Consider such an oracle:

Given a turing machine[1], return the halting state it falls on, or arbitary result(but don't stuck in) if the TM doesn't halt.

  1. How strong is a TM with the oracle?
  2. Can the oracle exist(or does the question always have an answer) if change [1] into a TM with the oracle?

Some results I get:

  1. It's as strong as a TM with oracle that compare running time of two programs, or arbitary returned value if both don't halt.
  2. If the oracle returns integer the TM returns(may need to define a way it outputs integer), or arbitary integer if it doesn't halt, we can solve the halting problem by getting the runtime and check. However, currently I can't output from the oracle a string of any finite length if the length can be arbitary long, promising it's finite.

(Moved to here)

  • $\begingroup$ See this and this. $\endgroup$
    – dkaeae
    Aug 8, 2019 at 15:47
  • $\begingroup$ @dkaeae How does that help? $\endgroup$
    – l4m2
    Aug 8, 2019 at 15:52
  • $\begingroup$ Your oracle is not computable. I would guess that it is strictly weaker than a halting oracle, that is, you cannot solve the halting problem with an oracle to your problem. $\endgroup$ Aug 8, 2019 at 23:50

1 Answer 1


EDIT: I made a deeply silly mistake in my previous answer. Below what I've done is answered the question, then explained how two variations of the question - which I originally conflated with the actual question - yield a very different answer.

An oracle of the type you describe computes the halting problem (and conversely every oracle computing the halting problem computes an oracle of your type).

  • Suppose $x$ computes the halting problem. Without loss of generality, we may take $x$ to literally be the halting problem. Then we can compute an $f$ as desired by simply taking an input $e$, asking $x$ whether $T_e(e)$ halts, and (i) if the answer is no, halt and output $0$ and (ii) if the answer is yes, run $T_e$ until it halts and output the result.

  • Conversely, suppose $f$ has the desired property. There is a total computable function $h$ such that for all $e$ if $T_e(e)$ halts, then $T_{h(e)}(h(e))$ halts and gives the runtime of $T_e(e)$. Now to tell whether $T_e(e)$ halts we simply run $T_e(e)$ for $f(h(e))$-many steps.

Now there are a couple natural variations to the above notion:

  • What if we demand inequality instead of equality?

  • What if we restrict attention to machines with binary output?

Both of these variations prevent the argument above from working, the former by preventing us from representing runtimes as outputs and the latter by preventing us from coding literally anything into the output.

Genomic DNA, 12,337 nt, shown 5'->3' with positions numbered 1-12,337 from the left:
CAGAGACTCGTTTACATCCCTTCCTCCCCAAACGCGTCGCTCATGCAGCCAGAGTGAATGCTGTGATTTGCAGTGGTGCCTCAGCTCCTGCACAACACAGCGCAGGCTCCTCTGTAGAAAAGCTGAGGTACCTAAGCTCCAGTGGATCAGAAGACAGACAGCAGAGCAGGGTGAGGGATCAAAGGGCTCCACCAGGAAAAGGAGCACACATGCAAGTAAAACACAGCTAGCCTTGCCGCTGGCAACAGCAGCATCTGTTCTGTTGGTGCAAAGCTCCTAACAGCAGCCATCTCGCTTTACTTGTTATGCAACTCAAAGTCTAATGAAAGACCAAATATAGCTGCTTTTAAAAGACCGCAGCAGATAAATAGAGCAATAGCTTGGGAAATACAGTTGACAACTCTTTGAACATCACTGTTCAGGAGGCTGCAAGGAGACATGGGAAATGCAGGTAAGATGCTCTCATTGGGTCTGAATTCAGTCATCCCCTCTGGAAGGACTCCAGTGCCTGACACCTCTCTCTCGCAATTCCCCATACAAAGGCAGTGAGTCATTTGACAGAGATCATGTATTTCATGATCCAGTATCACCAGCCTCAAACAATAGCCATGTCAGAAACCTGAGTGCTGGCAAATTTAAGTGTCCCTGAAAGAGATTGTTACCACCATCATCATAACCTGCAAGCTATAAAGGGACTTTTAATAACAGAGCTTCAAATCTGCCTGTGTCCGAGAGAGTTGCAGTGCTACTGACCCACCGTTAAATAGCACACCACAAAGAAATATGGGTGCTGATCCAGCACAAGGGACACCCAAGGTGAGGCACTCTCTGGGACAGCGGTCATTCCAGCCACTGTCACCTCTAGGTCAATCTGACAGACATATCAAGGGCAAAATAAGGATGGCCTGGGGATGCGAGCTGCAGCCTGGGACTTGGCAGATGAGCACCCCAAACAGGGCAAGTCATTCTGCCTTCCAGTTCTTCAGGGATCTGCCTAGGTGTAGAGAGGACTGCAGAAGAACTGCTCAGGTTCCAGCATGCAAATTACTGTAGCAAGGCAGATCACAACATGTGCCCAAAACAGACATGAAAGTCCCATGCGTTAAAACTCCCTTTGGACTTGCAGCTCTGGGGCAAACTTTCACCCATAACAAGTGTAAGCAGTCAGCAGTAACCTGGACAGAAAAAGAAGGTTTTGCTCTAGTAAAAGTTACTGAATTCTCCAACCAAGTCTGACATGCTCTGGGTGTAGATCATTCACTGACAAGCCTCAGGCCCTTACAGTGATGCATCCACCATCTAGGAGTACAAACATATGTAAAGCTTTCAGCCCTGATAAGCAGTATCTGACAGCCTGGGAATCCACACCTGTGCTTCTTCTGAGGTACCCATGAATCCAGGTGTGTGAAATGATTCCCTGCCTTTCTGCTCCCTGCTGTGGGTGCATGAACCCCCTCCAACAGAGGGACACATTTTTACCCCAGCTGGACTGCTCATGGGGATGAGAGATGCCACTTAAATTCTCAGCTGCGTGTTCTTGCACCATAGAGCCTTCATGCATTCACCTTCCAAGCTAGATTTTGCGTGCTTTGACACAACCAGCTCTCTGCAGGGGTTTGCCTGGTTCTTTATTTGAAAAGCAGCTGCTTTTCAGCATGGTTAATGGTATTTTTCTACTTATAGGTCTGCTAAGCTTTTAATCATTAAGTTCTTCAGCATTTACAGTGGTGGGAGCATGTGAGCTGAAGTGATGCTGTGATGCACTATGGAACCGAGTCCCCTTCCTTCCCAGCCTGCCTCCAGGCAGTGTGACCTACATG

It turns out that these notions yield a much weaker complexity class: namely the PA degrees. The original definition was that something is of PA degree if it computes a complete consistent extension of Peano arithmetic (which by Godel must be non-computable), but there are many equivalent definitions. Generally the simplest to work with is:

A degree ${\bf a}$ is PA iff whenever $X$ is an infinite computable binary tree, ${\bf a}$ computes an infinite path through $X$.

PA degrees can be quite weak, computability-theoretically. While no PA degree is computable, they don't have to compute the halting problem: there are PA degrees incomparable with the halting problem, and there are PA degrees strictly weaker than the halting problem (where strength here is measured by Turing reducibility).

Re: relativization, the answer is no: the proof of the incomputability of all PA degrees relativizes, so no oracle is PA over itself.

  • $\begingroup$ keep in mind that Te's output on input e might be unrelated to the runtime of Te(e). Yet the output can be the runtime, so I don't quie understand the part $\endgroup$
    – l4m2
    Sep 7, 2019 at 17:05
  • $\begingroup$ We can write function $g$ that output how many steps to run $f$ $\endgroup$
    – l4m2
    Sep 8, 2019 at 11:45
  • $\begingroup$ @l4m2 Ouch! That's embarrassing. When I get a moment I'll repair this answer, but very briefly: if we look instead at functions which avoid the value, or restrict attention to $\{0,1\}$-valued Turing machines, then the statements above are correct. I was writing without thinking and failed to realize that I was mixing up circumstances. $\endgroup$ Sep 8, 2019 at 17:00
  • 1
    $\begingroup$ @YuvalFilmus Consider the tree $D$ of finite binary sequences where a binary sequence $\sigma$ of length $n$ is on $T$ iff for each $k<n$, it is not the case that running $T_k(k)$ for $n$ steps halts and yields $\sigma(k)$. Infinite paths through $D$ are exactly the $\{0,1\}$-valued functions which avoid every recursive function in the desired way ("diagonally nonrecursive on $\{0,1\}$," or "DNR$_2$"). Now apply the low basis theorem. $\endgroup$ Sep 8, 2019 at 17:54
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    $\begingroup$ That does the former case, where we want to avoid the functions' outputs. But by staying in $\{0,1\}$ we've also shown how to do the latter: look at the "dual" tree where we replace $\sigma(k)$ by $1-\sigma(k)$. $\endgroup$ Sep 8, 2019 at 17:55

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